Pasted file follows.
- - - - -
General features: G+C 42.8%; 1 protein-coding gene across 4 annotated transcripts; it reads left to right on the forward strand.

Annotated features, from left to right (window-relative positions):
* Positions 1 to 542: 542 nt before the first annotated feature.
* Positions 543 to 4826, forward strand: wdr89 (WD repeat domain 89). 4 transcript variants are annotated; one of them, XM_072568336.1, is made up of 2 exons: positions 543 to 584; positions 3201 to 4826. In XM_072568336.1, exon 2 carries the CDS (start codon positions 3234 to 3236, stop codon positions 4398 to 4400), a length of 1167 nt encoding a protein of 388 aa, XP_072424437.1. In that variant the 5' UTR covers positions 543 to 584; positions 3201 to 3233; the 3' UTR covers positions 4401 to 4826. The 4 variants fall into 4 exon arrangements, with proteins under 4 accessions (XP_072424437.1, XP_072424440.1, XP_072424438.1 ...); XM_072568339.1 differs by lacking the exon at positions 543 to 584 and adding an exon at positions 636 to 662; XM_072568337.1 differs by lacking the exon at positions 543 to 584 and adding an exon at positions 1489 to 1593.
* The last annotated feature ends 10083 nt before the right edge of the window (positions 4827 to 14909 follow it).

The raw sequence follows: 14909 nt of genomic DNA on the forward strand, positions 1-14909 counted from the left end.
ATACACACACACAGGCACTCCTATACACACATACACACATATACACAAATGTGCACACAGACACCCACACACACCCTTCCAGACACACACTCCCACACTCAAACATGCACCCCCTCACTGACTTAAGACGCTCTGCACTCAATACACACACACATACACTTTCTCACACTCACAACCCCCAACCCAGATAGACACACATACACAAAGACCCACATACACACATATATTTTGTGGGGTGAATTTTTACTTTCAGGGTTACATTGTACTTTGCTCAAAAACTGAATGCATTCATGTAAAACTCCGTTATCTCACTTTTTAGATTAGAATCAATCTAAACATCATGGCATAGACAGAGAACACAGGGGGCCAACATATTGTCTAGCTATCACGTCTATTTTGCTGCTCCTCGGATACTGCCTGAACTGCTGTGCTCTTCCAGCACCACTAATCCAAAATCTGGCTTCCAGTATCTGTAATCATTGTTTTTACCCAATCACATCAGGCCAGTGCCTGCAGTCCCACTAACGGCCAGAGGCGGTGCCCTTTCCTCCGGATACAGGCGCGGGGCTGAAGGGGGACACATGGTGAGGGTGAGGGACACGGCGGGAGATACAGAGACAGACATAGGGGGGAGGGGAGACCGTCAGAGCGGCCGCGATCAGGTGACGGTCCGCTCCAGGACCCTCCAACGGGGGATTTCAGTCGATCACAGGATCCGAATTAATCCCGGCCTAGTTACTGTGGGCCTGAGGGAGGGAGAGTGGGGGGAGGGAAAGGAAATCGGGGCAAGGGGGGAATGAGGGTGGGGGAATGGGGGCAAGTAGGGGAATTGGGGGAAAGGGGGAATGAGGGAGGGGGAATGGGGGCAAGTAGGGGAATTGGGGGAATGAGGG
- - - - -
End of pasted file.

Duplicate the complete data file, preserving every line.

General features: G+C 42.8%; 1 protein-coding gene across 4 annotated transcripts; it reads left to right on the forward strand.

Annotated features, from left to right (window-relative positions):
* Positions 1 to 542: 542 nt before the first annotated feature.
* Positions 543 to 4826, forward strand: wdr89 (WD repeat domain 89). 4 transcript variants are annotated; one of them, XM_072568336.1, is made up of 2 exons: positions 543 to 584; positions 3201 to 4826. In XM_072568336.1, exon 2 carries the CDS (start codon positions 3234 to 3236, stop codon positions 4398 to 4400), a length of 1167 nt encoding a protein of 388 aa, XP_072424437.1. In that variant the 5' UTR covers positions 543 to 584; positions 3201 to 3233; the 3' UTR covers positions 4401 to 4826. The 4 variants fall into 4 exon arrangements, with proteins under 4 accessions (XP_072424437.1, XP_072424440.1, XP_072424438.1 ...); XM_072568339.1 differs by lacking the exon at positions 543 to 584 and adding an exon at positions 636 to 662; XM_072568337.1 differs by lacking the exon at positions 543 to 584 and adding an exon at positions 1489 to 1593.
* The last annotated feature ends 10083 nt before the right edge of the window (positions 4827 to 14909 follow it).

The raw sequence follows: 14909 nt of genomic DNA on the forward strand, positions 1-14909 counted from the left end.
ATACACACACACAGGCACTCCTATACACACATACACACATATACACAAATGTGCACACAGACACCCACACACACCCTTCCAGACACACACTCCCACACTCAAACATGCACCCCCTCACTGACTTAAGACGCTCTGCACTCAATACACACACACATACACTTTCTCACACTCACAACCCCCAACCCAGATAGACACACATACACAAAGACCCACATACACACATATATTTTGTGGGGTGAATTTTTACTTTCAGGGTTACATTGTACTTTGCTCAAAAACTGAATGCATTCATGTAAAACTCCGTTATCTCACTTTTTAGATTAGAATCAATCTAAACATCATGGCATAGACAGAGAACACAGGGGGCCAACATATTGTCTAGCTATCACGTCTATTTTGCTGCTCCTCGGATACTGCCTGAACTGCTGTGCTCTTCCAGCACCACTAATCCAAAATCTGGCTTCCAGTATCTGTAATCATTGTTTTTACCCAATCACATCAGGCCAGTGCCTGCAGTCCCACTAACGGCCAGAGGCGGTGCCCTTTCCTCCGGATACAGGCGCGGGGCTGAAGGGGGACACATGGTGAGGGTGAGGGACACGGCGGGAGATACAGAGACAGACATAGGGGGGAGGGGAGACCGTCAGAGCGGCCGCGATCAGGTGACGGTCCGCTCCAGGACCCTCCAACGGGGGATTTCAGTCGATCACAGGATCCGAATTAATCCCGGCCTAGTTACTGTGGGCCTGAGGGAGGGAGAGTGGGGGGAGGGAAAGGAAATCGGGGCAAGGGGGGAATGAGGGTGGGGGAATGGGGGCAAGTAGGGGAATTGGGGGAAAGGGGGAATGAGGGAGGGGGAATGGGGGCAAGTAGGGGAATTGGGGGAATGAGGG